Look what’s here: Until the Day Arrives!

Until the Day Arrives is a fast-moving middle-grade novel set in the seventeenth century about two Portuguese orphans who are sent to Brazil where they encounter slaves from Africa. Together with their new friend, an aboriginal boy, they work towards reuniting the slaves with their families and helping them escape to freedom.

The novel opens when Bento is wrongly thrown into Lisbon’s prison by the king’s guards, leaving his younger sibling, Manu, to fend for himself. Fortunately, a nobleman’s family helps to reunite the siblings — although they will have to lead a life of exile in Brazil. They keep secret the fact that Manu is a girl in disguise so that she will be able to accompany her brother aboard ship.

The story shifts to the African savannah, where a young boy, Odjigi, is hunting gazelle with his father and other men. But the hunters soon become the hunted — they are kidnapped by slave traders, as are the women and children of the village, marched to the sea, shut up in dark, airless huts to prepare for the voyage across the Atlantic, and then undergo the horrifying trip itself.

In Brazil, the siblings quickly adapt to their new lives, but they are shocked by the existence and treatment of African slaves. Manu befriends an aboriginal boy, Caiubi, and a slave, Didi, who has been separated from his father. Meanwhile Bento falls in love with Rosa, a beautiful young slave who is also searching for her family. When Manu learns from Caiubi that escaped slaves have formed quilombos — villages hidden deep in the forest where they live in freedom — she is determined that they must help Didi and Rosa escape.


A Kensington Market Tour with Cary Fagan

In the year 2000, Cary Fagan published his second book for kids, The Market Wedding. The book won the Jewish Book Award for Children’s Literature and the World Storytelling Award, and was singled out as a Sydney Taylor Honor Book. Fast forward fourteen years, and Cary has twenty-two kids’ books to his name (we publish many of them at Groundwood!) and seven books for adults. His books have earned many distinctions, including two Silver Birch Awards, the Marilyn Baillie Picture Book Award, and a long-listing for the prestigious Giller Prize.

The setting of The Market Wedding is Toronto’s Kensington Market, one of the most vibrant and storied neighbourhoods in the city. The market also happens to be a short walk from Groundwood HQ, so when we decided to re-release Cary’s book, we knew we had a perfect opportunity to get a tour of this special place from the author himself — and to see what some of the locations depicted in Regolo Ricci’s illustrations look like today.


The first thing we did was to fuel up for the tour at Jimmy’s Coffee on Baldwin Street. Over delicious cappuccinos, Cary showed us the original inspiration for The Market Wedding. His picture book is based on a short story for adults by Abraham Cahan called “Ghetto Wedding.” That story was set in Manhattan’s Lower-East side and written in pseudo-Yiddish slang. When Cary read the story, he knew it would be perfect for kids, so he re-wrote it and set it in the neighbourhood he visited often as a child and where his mother grew up.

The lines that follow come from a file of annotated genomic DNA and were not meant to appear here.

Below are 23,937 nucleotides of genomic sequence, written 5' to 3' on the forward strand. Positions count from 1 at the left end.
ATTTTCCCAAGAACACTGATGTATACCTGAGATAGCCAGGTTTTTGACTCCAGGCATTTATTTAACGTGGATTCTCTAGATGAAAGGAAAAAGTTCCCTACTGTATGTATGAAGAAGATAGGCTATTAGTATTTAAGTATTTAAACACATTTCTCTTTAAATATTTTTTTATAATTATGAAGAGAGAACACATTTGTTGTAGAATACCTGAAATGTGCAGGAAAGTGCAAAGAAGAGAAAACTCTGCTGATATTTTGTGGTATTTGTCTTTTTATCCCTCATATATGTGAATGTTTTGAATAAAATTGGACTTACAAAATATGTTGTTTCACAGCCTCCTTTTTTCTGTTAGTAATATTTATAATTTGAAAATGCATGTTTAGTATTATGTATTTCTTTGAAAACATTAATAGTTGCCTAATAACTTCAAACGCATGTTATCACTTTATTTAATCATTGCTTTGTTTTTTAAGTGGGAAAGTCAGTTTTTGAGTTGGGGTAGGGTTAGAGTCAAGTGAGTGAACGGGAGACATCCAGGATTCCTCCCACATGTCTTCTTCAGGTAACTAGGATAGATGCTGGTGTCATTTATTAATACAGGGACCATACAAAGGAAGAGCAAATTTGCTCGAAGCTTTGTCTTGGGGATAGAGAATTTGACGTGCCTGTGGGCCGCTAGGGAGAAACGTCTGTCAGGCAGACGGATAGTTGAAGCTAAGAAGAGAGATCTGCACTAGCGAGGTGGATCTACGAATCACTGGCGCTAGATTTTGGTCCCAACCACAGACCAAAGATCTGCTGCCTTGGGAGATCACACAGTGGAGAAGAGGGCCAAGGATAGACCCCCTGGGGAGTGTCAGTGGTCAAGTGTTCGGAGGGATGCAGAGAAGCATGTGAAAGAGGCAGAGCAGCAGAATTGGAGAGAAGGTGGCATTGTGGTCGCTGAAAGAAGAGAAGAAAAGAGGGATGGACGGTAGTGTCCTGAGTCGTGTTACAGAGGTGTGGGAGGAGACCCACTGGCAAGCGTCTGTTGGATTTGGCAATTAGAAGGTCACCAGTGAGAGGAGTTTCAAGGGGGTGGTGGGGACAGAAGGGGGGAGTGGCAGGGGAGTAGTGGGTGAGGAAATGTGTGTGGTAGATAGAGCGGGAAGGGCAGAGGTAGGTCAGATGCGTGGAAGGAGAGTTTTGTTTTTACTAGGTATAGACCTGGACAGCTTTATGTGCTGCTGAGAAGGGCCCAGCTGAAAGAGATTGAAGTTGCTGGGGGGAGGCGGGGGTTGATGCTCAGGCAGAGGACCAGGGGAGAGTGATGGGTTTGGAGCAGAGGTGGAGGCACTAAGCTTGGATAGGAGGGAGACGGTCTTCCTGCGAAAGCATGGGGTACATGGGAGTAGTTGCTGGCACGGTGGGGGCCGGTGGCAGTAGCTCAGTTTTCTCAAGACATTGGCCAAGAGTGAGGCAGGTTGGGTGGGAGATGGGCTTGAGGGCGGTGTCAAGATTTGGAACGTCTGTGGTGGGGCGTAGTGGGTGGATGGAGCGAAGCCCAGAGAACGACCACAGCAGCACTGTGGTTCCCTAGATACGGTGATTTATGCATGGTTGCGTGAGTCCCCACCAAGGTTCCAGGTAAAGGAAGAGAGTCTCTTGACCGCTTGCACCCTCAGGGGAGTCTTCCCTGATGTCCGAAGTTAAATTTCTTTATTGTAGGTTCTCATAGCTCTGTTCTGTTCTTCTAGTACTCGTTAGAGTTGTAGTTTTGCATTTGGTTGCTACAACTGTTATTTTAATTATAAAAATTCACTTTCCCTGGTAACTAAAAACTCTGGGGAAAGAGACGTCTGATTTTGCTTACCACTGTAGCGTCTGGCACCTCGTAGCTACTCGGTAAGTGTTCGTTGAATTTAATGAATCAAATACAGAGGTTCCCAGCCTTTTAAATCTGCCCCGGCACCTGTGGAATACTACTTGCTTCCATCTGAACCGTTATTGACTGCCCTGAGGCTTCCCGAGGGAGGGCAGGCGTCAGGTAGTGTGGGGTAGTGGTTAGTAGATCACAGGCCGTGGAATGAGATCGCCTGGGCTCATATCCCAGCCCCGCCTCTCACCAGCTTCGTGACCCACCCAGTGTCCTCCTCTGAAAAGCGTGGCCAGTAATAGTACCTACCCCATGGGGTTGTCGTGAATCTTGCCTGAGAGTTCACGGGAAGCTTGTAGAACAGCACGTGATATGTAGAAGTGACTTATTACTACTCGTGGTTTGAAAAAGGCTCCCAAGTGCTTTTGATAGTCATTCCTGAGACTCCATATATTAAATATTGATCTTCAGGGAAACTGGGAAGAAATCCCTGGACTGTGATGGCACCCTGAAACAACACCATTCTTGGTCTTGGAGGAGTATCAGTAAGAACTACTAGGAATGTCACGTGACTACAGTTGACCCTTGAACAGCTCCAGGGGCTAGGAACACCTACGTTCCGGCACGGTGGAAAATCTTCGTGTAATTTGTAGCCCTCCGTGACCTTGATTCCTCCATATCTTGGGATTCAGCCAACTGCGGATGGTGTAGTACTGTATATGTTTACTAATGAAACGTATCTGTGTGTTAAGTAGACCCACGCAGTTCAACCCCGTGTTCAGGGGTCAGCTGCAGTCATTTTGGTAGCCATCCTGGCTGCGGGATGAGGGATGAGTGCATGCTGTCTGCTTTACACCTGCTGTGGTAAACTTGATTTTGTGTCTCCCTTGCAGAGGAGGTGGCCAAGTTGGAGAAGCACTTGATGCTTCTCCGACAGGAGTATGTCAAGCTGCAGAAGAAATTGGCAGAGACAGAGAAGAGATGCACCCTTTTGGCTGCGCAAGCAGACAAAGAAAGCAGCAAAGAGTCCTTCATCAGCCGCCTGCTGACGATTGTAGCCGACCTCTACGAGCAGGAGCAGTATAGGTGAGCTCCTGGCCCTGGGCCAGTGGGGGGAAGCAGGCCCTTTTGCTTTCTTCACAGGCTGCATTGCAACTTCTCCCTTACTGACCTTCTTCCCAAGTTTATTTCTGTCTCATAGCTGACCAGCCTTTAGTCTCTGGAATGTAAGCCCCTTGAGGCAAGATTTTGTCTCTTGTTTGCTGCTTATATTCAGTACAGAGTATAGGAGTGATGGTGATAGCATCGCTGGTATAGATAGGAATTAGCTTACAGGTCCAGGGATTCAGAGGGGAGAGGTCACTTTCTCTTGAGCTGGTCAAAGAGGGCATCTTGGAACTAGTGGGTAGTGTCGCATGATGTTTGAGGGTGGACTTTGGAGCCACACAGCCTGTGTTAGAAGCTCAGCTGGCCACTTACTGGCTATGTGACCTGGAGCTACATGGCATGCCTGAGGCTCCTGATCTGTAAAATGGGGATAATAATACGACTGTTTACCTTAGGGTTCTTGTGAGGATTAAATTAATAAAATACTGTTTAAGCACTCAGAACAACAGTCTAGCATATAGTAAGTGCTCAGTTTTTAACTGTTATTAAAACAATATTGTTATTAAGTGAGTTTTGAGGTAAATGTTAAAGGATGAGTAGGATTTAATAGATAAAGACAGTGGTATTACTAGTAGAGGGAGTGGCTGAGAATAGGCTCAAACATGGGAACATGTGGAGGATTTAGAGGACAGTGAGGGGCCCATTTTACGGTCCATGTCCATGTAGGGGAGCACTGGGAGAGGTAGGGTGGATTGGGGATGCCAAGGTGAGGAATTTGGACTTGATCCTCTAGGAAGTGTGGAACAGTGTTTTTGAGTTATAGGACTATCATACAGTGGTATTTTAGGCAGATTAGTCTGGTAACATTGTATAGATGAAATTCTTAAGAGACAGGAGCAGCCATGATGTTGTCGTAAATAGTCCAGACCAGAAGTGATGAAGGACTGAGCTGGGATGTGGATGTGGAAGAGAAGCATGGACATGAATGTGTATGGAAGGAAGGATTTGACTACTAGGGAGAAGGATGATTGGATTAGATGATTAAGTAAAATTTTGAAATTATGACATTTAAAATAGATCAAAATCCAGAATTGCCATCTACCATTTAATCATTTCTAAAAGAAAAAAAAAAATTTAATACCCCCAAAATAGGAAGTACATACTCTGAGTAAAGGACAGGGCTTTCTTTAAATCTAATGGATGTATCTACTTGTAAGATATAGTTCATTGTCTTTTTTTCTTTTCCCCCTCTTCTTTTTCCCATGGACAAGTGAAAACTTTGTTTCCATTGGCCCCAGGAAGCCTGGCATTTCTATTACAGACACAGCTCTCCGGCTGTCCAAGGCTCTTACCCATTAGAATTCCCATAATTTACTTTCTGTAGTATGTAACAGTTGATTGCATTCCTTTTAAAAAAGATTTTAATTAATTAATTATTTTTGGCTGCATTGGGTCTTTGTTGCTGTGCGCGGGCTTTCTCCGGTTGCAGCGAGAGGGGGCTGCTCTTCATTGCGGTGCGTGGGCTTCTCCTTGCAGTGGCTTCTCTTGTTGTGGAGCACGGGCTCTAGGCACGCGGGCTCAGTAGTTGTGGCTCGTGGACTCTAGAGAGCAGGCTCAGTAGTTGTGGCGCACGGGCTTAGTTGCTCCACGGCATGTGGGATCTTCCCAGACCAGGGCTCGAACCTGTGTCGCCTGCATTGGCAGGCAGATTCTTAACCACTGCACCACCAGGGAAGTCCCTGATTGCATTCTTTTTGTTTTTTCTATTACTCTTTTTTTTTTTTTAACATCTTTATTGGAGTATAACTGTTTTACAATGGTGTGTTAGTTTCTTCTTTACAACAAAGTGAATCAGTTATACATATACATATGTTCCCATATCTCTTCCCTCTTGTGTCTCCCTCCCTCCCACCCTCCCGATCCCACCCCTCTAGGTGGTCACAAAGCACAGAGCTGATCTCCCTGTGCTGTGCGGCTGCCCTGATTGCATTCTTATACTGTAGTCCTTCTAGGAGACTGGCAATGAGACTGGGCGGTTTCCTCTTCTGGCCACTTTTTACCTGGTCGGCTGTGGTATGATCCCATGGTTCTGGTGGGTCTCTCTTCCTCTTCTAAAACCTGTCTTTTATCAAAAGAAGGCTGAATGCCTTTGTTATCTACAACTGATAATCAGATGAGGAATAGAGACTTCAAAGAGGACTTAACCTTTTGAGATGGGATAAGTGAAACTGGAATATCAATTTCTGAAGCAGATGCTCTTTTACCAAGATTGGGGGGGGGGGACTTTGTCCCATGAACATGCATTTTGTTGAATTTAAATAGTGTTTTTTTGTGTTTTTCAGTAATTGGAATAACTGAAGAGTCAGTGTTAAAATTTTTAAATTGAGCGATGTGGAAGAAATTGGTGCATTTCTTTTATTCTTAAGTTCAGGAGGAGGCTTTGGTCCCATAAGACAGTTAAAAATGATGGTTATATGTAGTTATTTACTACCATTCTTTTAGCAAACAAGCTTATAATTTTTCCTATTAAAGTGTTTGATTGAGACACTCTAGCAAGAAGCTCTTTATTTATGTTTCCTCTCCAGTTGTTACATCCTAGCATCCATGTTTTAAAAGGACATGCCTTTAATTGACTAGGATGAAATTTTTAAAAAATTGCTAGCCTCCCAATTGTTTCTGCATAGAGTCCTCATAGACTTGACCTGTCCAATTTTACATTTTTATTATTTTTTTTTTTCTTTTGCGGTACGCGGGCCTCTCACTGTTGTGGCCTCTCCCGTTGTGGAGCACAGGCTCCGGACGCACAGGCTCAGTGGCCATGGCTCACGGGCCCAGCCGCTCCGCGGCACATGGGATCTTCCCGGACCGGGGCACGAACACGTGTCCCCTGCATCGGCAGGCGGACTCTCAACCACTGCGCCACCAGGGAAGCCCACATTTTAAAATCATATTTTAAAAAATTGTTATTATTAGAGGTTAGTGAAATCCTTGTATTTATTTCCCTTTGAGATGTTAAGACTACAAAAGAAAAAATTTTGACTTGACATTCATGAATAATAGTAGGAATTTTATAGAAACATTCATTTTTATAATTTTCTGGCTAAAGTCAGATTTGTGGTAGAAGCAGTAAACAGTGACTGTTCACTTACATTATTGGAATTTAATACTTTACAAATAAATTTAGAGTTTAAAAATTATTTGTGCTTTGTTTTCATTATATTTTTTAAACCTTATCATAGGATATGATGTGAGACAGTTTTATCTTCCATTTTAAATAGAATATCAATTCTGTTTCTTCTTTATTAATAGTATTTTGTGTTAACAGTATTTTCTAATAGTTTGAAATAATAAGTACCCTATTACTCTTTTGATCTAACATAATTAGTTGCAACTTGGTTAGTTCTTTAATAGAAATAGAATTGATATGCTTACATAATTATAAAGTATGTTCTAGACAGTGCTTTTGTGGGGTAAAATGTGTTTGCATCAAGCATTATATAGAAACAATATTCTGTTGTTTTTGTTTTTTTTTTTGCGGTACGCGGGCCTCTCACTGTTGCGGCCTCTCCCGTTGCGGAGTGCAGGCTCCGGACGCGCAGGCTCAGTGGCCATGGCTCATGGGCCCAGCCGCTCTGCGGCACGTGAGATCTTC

Which brings us to our first stop. Like our heroes in The Market Wedding, Cary’s mom grew up on Nassau Street. Can you see any similarities between Morris and Minnie’s second-story flat and Cary’s mom’s yellow-painted brick home?

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In Cary’s book, Morris and Minnie are married in a synagogue modelled after the Kiever Synagogue on Bellevue Avenue, right in the heart of the market.


While we gazed at the synagogue, Cary talked about Regolo Ricci’s rich illustrations. Regolo came to Canada from Italy, so like many of the characters in The Market Wedding, he knows what it is like to be an immigrant. His empathy with the characters really comes through in the small details in his pictures. In early sketches, Morris and Minnie looked too glamorous, and Cary asked Regolo to make the couple look more working class. For inspiration, all the illustrator needed was a mirror: Morris’s look is based on the artist himself!

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Kensington Market has changed since Cary’s childhood, when he remembers Jewish butchers and live chickens crowding the sidewalks — and it’s changed even more since Morris and Minnie’s time, almost a hundred years ago! These days, Kensington’s narrow streets host vintage clothing stores, student bars, public art, and incense shops next to the corner groceries and fish mongers. But in all its iterations, the colorful neighborhood has always captured Cary Fagan’s imagination.

Pick up a copy of The Market Wedding, and it will be sure to capture yours too.



W978-1-55498-695-8_lhen Morris the fishmonger and Minnie the hat seller fall in love, Morris comes up with a wedding plan designed to deliver the very best for his beloved bride-to-be… with unexpected consequences.


Thinking about Home is Beyond the Mountains [Guest Post from Celia Barker Lottridge]


When I was growing up, my parents often told stories about their young years. My mother lived in a mission to the Assyrian people in Persia until she was nine years old. In my childhood, when she was cooking she would tell us how bread was baked in Persia or how delicious the fruit was.

Her stories and my father’s gave me much that I have used in my writing and in my other main activity, storytelling. But it wasn’t until my mother was quite old that she told us about what happened to her family and friends during the First World War, which, of course, was fought not only in Europe but throughout the Middle East.